The Red Lily Crown by Elizabeth Loupas is set in Medici, Italy, so there’s plenty of historically-grounded backstabbing, poisoning, and assassination in this character-driven story. Ah, my favorite kind of historical novel.
I love fiction set in this time period for all the over-the-top disregard for laws among the elite, and The Red Lily Crown has all the secret romance, murder, family backstabbing, and illegitimate children one could possibly dream up. There’s a pretty high body count (because you have to off a few rivals to make it to grand duke of Florence. Or mistress of the duke, for that matter. Or cardinal. Or a Cornish miner studying alchemy at the Florentine court. There is a lot of murder, is what I’m saying).
Our heroine is the poor daughter of an alchemist whose fortunes change when the de’ Medici grand duke takes an interest in alchemy and decides his work needs a female element. Once in the palace, she’s caught up in intrigues and affairs, as well as the duke’s quest for the philosopher’s stone.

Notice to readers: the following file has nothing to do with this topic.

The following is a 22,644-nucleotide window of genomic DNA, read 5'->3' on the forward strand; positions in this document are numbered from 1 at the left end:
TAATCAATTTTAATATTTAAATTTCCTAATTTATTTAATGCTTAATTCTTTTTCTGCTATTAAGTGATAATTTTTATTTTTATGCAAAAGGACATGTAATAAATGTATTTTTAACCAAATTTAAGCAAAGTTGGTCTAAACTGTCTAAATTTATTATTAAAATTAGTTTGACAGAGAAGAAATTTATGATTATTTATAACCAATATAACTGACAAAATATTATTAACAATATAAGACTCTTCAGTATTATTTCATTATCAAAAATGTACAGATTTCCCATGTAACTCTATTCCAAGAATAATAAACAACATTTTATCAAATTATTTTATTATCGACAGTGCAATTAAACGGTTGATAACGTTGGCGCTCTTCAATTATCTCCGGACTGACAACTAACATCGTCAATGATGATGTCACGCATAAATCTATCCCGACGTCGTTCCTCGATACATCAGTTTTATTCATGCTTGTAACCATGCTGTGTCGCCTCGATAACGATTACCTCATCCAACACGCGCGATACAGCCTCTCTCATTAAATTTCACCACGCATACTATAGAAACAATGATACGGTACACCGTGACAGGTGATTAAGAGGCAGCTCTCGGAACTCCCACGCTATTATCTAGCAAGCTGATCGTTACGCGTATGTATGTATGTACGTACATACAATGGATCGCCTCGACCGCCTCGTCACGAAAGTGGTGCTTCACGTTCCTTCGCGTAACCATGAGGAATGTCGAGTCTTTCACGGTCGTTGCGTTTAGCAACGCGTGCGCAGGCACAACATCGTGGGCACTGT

So much of the story is historically accurate—like the unexplained deaths of the duke and his mistress-turned-secret-wife on the very same day—which makes the dramatic twists even more exciting. Of course, it’s a novel and not a history textbook, so there’s plenty of creative license, but it’s all quite believable. There’s an entire labyrinth of poison plants, for example, which is fictional but definitely just what a de Medici duke would have.
Without giving away too much, The Red Lily Crown has all my favorite de Medici elements. The only way it could have been more perfect is if the characters had spent a little more time commissioning art, but it was probably hard to find the time with all the assassinations going on.